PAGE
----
Copper hits highest since June on hopes for China rebound

Copper prices on Friday touched their highest since June as investors anticipated that China's easing of coronavirus restrictions will boost economic growth and metals demand.

The yuan USDCNY meanwhile rose to its strongest since September, helping dollar-priced metals by making them cheaper for buyers in the world's biggest commodities market.

Benchmark copper HG1! on the London Metal Exchange (LME) rose to $8,618, the highest since June 23, before slipping to $8,535.50 by 1700 GMT, down 0.1%.

Prices of the metal used in power and construction are up around 3.5% this month after jumping 10.6% in November.

"A lot of it is to do with projections of future demand if China does continue to ease its COVID policies," said WisdomTree analyst Nitesh Shah, predicting that prices would continue to rise.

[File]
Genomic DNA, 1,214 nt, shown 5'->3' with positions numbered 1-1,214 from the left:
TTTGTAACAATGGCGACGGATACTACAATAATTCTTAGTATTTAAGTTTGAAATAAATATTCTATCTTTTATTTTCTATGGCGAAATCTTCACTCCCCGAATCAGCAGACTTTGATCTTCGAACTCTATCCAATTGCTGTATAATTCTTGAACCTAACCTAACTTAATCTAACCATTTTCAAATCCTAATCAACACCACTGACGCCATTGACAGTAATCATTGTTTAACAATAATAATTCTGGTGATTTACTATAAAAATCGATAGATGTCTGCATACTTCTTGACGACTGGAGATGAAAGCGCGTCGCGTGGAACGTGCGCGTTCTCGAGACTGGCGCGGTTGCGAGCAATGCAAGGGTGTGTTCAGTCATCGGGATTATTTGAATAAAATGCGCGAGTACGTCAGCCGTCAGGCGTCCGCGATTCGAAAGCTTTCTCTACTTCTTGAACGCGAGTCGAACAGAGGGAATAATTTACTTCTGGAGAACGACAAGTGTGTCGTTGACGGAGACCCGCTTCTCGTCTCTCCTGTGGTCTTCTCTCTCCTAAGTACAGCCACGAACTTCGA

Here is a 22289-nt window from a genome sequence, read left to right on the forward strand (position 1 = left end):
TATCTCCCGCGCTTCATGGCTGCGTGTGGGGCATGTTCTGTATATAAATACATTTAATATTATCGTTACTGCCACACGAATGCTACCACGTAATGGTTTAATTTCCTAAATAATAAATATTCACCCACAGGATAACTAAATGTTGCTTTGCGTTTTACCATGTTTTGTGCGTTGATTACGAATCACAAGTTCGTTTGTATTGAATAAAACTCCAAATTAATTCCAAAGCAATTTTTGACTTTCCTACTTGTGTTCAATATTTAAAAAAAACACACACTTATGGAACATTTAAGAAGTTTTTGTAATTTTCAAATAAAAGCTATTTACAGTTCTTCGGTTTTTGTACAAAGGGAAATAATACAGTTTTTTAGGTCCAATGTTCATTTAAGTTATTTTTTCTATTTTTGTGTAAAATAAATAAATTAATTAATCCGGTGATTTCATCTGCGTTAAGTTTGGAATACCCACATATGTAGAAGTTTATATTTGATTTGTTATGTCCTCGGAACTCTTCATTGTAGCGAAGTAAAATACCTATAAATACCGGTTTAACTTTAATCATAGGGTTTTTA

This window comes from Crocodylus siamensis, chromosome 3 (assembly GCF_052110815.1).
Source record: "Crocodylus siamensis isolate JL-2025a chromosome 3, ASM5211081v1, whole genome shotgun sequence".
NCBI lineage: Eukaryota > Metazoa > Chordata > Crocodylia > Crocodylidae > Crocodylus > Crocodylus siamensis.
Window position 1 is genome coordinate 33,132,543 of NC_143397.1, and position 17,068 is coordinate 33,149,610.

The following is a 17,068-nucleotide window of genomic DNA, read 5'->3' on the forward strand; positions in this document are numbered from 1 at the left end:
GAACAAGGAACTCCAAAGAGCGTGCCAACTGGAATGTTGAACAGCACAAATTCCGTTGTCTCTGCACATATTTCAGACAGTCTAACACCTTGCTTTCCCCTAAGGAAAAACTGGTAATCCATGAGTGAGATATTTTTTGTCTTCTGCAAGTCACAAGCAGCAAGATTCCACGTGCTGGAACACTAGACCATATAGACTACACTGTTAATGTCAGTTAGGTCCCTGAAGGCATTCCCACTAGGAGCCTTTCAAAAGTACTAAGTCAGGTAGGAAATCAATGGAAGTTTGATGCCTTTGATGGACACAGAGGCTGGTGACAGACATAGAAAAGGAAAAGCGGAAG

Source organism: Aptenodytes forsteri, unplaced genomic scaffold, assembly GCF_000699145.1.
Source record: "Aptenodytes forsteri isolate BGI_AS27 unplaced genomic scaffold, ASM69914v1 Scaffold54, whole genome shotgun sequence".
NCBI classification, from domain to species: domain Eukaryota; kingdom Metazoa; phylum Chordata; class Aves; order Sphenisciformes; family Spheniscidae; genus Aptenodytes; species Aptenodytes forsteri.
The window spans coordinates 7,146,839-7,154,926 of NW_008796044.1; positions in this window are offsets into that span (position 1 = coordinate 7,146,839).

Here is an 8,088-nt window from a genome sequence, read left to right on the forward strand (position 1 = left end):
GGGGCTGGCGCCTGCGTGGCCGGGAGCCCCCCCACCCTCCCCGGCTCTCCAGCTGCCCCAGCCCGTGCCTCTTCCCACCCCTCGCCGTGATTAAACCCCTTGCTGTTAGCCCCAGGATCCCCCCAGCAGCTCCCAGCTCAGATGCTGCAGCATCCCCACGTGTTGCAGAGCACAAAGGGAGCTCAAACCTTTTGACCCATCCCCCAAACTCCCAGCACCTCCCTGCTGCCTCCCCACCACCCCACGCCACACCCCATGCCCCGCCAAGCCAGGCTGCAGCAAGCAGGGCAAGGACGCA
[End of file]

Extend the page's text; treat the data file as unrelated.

"Manufacturing demand will pick up," he said. "People are looking beyond recession and towards recovery."

But expectations that U.S. rate rises will slow have already sharply weakened the dollar DXY, giving a boost to metals.

Visible copper inventories (CU-STX-SGH), (MCUSTX-TOTAL), (HG-STX-COMEX) remain low, with Goldman Sachs predicting a supply deficit in 2023 and prices at a record-breaking $11,000 in a year.

LME aluminium ALI1! was down 0.9% at $2,480.50 a tonne, zinc ZNC1! rose 0.2% to $3,242.50, nickel NICKEL1! fell 1.5% to $29,275, lead LEAD1! was down 1.2% at $2,186.50 and tin FTIN1! fell 2.1% to $24,110.

All except aluminium and tin were heading for weekly gains.

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